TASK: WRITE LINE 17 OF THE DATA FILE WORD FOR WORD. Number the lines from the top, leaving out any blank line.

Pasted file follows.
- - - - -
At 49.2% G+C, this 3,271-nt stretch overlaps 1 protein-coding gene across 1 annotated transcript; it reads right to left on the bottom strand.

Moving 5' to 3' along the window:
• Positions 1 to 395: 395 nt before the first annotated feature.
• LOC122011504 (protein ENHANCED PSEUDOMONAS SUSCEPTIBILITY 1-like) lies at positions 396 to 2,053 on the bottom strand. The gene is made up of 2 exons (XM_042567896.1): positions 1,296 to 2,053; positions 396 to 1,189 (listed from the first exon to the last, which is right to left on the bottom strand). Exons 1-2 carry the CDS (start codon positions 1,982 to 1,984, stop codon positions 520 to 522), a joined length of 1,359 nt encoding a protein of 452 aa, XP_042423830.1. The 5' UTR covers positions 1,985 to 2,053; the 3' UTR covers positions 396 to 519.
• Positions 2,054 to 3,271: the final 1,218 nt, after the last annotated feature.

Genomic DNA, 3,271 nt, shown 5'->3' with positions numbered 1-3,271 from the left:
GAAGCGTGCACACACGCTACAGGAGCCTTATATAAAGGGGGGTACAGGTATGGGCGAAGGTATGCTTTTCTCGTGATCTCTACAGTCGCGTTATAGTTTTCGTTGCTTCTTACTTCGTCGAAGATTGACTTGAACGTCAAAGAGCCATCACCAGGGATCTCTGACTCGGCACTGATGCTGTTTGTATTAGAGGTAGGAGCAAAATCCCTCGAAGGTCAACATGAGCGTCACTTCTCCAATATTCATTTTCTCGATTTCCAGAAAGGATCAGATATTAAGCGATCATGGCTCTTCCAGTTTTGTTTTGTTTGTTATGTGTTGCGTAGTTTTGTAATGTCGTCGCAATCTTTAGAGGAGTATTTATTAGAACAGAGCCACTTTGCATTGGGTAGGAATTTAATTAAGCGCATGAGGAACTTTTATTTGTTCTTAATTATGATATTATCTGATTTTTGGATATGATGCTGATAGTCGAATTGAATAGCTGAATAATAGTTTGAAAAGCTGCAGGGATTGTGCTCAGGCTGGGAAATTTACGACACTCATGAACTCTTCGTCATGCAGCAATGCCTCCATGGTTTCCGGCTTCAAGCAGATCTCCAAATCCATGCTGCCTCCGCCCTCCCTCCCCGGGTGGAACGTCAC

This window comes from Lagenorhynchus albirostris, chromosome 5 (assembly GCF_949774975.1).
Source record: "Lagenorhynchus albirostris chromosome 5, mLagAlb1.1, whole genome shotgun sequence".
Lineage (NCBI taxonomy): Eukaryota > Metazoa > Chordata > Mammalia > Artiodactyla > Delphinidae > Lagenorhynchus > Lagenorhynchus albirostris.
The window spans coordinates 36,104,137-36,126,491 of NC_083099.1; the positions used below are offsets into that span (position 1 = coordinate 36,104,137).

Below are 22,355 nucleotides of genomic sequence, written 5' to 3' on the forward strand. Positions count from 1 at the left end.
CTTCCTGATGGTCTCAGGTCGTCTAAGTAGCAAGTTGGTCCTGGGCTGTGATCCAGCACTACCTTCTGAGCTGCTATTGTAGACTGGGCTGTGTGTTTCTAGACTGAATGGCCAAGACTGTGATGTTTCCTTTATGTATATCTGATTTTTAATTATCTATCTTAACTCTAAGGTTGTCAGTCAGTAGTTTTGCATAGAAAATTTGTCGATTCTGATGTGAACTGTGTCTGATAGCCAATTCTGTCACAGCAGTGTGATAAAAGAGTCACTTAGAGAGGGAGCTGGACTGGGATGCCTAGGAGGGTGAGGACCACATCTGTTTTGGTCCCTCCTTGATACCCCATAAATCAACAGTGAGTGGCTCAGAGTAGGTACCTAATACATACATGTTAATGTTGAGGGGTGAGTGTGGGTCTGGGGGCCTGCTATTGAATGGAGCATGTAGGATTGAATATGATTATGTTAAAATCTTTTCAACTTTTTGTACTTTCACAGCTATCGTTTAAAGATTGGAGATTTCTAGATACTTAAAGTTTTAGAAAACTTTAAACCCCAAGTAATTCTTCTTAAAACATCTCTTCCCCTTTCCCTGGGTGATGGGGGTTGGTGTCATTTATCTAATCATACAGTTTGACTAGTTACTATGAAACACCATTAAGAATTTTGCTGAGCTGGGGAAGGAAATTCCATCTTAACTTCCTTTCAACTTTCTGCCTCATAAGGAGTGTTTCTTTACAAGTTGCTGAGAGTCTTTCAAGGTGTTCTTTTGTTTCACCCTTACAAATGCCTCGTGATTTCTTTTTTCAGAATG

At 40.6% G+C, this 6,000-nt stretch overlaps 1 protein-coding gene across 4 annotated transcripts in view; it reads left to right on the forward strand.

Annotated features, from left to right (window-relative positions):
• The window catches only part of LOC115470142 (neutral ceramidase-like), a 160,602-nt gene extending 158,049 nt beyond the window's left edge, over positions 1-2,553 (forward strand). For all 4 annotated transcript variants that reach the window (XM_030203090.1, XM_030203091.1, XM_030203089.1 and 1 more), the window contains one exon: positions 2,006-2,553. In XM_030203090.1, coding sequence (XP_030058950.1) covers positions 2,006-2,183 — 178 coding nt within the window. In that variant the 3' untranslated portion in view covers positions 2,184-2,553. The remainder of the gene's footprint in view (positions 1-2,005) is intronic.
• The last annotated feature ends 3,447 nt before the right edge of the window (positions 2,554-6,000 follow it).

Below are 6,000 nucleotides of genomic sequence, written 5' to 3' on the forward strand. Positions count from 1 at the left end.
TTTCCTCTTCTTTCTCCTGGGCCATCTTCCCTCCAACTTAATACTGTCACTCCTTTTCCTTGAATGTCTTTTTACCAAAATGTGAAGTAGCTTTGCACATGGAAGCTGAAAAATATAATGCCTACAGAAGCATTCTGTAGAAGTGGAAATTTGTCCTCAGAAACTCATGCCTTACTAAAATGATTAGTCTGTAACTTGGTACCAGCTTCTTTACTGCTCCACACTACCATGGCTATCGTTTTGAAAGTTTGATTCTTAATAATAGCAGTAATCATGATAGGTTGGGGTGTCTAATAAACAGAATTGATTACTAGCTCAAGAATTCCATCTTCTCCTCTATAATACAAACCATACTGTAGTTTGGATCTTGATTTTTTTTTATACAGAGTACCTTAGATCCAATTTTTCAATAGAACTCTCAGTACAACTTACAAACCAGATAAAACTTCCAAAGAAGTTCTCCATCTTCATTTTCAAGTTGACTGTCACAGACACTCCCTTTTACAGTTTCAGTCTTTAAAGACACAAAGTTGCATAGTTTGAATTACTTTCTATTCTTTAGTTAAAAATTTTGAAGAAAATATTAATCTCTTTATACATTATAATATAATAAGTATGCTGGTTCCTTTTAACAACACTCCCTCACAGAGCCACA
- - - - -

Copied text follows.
• The last annotated feature ends 3,447 nt before the right edge of the window (positions 2,554-6,000 follow it).